Testing the limits

Artists are testing the limits of Kato clay. This bangle from Laurie Prophater is constructed of thin strings of copper colored Kato that have been wound decoratively around a pop can and embellished with pearls on wire. I was surprised at its strength…and beauty. Laurie links to design sites on her blog. If you want to see her personal work, you’ll have to go to her Flickr pix.

Rebecca Watkins built a strong faux wood  prototype bangle out of intertwined extruded triangular strings of Kato. She brushed it with dark metallic powder and sanded off the excess. Her minimalist approach is very appealing.

I can’t believe I’m uploading to the blog mid-air on my flight home from Denver. Southwest offers wifi for $5! By creating an in-flight post I can avoid testing the limits of my marriage by heading straight for the computer when I get home.

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  • reply Eva ,

    😉

    • reply Cara Jane ,

      I’ve had a lot of problems with thin Kato bangles which lead to me doing a lot of ‘make do’ scientific testing. I think I have solved it now, have yet to break another bangle. Love the look of ArtyBecca’s bangle.
      Glad you can use your flight time constructively!

      • reply Dana ,

        I’ve done this before with no real good results. To wear a finished product as bangles broke/cracked everytime…I’ve added sand, yarn, and even experimented with resin (stronger than any) and it just didn’t fare well. 🙁

        • reply Marlene Brady ,

          I have not tried a bangle without some type of substructure, but am now interested in experimenting. Both bangles are inspiring and I really enjoy both their blogs! I agree with Cara Jane….airborne creativity!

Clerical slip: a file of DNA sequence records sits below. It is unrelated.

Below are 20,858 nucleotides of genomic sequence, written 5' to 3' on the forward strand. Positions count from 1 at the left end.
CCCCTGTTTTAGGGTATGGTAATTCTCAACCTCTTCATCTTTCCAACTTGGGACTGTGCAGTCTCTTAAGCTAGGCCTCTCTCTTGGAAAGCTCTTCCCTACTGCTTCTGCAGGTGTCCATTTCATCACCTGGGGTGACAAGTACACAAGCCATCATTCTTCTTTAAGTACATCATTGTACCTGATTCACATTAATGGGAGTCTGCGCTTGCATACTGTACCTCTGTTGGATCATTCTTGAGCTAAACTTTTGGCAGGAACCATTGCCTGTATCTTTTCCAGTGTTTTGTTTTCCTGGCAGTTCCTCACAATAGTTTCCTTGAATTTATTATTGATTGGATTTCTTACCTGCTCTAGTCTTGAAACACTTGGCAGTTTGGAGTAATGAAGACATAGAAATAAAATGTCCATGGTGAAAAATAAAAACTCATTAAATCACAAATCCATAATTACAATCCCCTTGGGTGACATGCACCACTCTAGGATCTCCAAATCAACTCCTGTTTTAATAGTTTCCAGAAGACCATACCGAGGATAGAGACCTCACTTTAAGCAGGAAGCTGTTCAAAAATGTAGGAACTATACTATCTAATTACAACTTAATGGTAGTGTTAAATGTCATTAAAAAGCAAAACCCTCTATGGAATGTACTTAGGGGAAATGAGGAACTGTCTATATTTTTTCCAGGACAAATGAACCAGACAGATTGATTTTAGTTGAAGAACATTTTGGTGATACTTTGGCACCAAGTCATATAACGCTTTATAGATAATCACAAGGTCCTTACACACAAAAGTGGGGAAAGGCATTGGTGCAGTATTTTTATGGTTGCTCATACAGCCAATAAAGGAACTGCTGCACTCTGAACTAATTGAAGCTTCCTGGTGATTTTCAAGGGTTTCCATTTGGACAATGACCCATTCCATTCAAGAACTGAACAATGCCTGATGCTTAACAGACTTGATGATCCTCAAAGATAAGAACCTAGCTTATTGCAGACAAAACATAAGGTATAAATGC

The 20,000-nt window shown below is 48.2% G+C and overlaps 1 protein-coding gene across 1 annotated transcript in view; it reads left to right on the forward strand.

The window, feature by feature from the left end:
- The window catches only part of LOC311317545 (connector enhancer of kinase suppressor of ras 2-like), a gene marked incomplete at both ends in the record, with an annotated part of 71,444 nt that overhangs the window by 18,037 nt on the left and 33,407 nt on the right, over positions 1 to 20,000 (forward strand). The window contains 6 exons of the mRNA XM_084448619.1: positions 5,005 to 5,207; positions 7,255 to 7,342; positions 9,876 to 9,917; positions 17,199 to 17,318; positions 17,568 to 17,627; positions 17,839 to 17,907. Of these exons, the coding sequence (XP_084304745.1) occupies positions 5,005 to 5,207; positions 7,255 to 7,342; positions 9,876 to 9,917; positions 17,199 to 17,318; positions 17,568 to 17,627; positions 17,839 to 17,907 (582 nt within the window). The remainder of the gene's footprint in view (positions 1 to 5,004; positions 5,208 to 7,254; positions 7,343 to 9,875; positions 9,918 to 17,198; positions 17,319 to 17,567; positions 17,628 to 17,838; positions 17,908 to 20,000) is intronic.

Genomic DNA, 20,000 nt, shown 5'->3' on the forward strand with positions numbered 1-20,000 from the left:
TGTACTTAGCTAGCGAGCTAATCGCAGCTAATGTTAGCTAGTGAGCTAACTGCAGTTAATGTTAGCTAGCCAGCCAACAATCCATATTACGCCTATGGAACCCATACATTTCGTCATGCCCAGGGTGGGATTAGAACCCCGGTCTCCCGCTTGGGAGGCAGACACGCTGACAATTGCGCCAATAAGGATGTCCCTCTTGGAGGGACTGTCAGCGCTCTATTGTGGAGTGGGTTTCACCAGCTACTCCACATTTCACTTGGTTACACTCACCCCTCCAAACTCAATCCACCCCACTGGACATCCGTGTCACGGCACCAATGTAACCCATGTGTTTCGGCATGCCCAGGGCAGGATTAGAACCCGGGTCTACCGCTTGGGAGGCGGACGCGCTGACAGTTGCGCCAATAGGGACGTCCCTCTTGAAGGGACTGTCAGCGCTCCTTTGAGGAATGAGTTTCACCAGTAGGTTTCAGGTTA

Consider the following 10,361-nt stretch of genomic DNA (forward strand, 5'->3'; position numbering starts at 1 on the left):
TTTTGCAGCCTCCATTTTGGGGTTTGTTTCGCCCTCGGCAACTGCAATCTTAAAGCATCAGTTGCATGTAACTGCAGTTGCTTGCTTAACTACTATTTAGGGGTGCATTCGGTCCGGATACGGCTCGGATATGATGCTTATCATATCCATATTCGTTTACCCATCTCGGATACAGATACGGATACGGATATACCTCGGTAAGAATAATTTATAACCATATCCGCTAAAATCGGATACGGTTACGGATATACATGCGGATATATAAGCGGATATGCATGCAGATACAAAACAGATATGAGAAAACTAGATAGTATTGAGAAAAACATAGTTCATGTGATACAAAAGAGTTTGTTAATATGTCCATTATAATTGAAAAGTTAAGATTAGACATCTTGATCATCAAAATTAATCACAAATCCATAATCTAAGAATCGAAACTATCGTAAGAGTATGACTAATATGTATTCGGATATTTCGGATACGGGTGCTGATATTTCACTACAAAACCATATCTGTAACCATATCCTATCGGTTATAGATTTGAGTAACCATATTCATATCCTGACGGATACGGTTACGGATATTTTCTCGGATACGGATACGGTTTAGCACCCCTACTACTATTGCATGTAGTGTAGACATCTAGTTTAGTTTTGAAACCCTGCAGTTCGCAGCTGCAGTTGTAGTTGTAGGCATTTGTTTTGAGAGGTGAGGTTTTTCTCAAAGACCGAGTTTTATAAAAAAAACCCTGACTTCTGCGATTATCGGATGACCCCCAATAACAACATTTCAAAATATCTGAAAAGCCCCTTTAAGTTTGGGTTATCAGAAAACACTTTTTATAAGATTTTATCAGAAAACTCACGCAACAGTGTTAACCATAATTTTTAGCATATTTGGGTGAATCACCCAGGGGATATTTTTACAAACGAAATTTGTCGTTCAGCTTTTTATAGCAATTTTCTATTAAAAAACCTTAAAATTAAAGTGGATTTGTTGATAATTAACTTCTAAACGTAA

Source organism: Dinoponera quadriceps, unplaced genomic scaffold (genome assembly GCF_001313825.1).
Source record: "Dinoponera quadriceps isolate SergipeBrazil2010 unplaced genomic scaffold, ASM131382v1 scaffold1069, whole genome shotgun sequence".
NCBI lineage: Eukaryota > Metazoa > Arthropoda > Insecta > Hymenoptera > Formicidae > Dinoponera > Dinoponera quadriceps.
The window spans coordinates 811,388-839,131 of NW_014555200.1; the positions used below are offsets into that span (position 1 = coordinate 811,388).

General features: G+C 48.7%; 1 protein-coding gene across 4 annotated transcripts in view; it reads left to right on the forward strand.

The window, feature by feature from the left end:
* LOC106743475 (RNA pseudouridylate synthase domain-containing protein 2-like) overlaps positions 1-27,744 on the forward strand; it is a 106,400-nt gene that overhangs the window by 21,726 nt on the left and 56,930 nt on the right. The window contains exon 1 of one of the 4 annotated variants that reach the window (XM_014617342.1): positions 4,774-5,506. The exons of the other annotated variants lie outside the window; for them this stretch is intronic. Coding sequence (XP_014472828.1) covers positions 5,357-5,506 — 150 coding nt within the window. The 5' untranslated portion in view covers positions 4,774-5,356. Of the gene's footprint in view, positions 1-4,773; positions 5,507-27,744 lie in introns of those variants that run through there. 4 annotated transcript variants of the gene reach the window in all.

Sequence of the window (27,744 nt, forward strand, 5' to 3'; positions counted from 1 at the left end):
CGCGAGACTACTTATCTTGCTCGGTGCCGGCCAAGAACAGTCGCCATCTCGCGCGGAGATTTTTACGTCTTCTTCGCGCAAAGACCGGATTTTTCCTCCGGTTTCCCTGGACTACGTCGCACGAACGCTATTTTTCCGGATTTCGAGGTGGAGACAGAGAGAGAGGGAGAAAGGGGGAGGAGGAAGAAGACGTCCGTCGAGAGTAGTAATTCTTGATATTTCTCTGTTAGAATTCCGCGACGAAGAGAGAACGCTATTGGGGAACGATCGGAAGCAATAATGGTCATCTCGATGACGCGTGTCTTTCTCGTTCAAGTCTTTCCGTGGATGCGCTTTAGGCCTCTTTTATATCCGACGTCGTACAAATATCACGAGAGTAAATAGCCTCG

• reply Valerij ,

            Loved your Nana’s bangles and your story. I am sheicarng high and low for the Tiffany’s gold bangle watch that I owned for 25 years. The entire works fell out and all I have is the band. It has huge sentimental value to me and Tiffany’s was unable to help me find a way to replace the works. Do you know if Nana’s bangle watch might be the one I’m talking about? It looks like it in the photo. If so, do you have any idea where I might find another one or what the model number of it is. The whole back fell off mine when the works fell out so I have no way to find one. I search relentlessly to no avail. I hope my grandchildren will appreciate my Tiffanys bangles and hopefully the bangle watch too if I get it back together the same way you appreciate yours!

          • reply Priscilla ,

            Lovely example of Kato Polyclay pieces from talented artists. Thank you for sharing. And one more reason to love Southwest Airlines–they help us get our PCD fix!

            • reply jan montarsi ,

              Wow 2 of my personal favorite, most inspiring ARTISTs both on the same day !!! Its always a treat to see your new items.

              • reply carissa ,

                I must be getting old Laurie. I drooled all over your picture, went to your blog and then ran to your flickr site yesterday and neglected to leave a comment about your wonderful work….sigh.
                Congrats on another beautiful piece!

                • reply laurie ,

                  To the comments concerning the strength of polymer bangles…I’ve worn this bangle for approximately 4 months. I have been amazed by its resilience to the typical abuse that bracelets endure. (I am surprised that the loop on the outside edge has survived) The bangle was made with..original Kato. I am not sure about the durability of the new formulation.

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                  • I'm Cynthia Tinapple, an artist, curator, and leader in the polymer clay community for over 20 years.

                    On this blog I showcase the best polymer clay art online to inspire and encourage you. I also send out weekend extras in the premium newsletter, StudioMojo.

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